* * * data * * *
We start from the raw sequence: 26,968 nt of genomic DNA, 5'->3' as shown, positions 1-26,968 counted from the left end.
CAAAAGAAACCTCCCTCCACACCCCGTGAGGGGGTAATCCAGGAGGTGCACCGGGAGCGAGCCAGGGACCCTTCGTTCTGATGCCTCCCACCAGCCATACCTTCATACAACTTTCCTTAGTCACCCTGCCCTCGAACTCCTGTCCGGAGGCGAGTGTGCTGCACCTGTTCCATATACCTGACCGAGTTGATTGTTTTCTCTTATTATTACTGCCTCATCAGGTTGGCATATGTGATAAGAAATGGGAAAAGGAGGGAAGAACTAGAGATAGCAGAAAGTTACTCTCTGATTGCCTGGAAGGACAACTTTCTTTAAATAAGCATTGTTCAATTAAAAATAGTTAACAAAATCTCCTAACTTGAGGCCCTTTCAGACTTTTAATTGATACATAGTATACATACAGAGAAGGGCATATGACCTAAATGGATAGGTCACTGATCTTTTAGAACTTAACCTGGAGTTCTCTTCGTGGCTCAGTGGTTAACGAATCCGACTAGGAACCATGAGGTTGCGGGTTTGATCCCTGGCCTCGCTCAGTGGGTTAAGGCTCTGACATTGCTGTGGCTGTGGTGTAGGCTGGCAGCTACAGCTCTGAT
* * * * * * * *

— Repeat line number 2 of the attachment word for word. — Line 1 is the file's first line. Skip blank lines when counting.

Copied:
CAAAAGAAACCTCCCTCCACACCCCGTGAGGGGGTAATCCAGGAGGTGCACCGGGAGCGAGCCAGGGACCCTTCGTTCTGATGCCTCCCACCAGCCATACCTTCATACAACTTTCCTTAGTCACCCTGCCCTCGAACTCCTGTCCGGAGGCGAGTGTGCTGCACCTGTTCCATATACCTGACCGAGTTGATTGTTTTCTCTTATTATTACTGCCTCATCAGGTTGGCATATGTGATAAGAAATGGGAAAAGGAGGGAAGAACTAGAGATAGCAGAAAGTTACTCTCTGATTGCCTGGAAGGACAACTTTCTTTAAATAAGCATTGTTCAATTAAAAATAGTTAACAAAATCTCCTAACTTGAGGCCCTTTCAGACTTTTAATTGATACATAGTATACATACAGAGAAGGGCATATGACCTAAATGGATAGGTCACTGATCTTTTAGAACTTAACCTGGAGTTCTCTTCGTGGCTCAGTGGTTAACGAATCCGACTAGGAACCATGAGGTTGCGGGTTTGATCCCTGGCCTCGCTCAGTGGGTTAAGGCTCTGACATTGCTGTGGCTGTGGTGTAGGCTGGCAGCTACAGCTCTGAT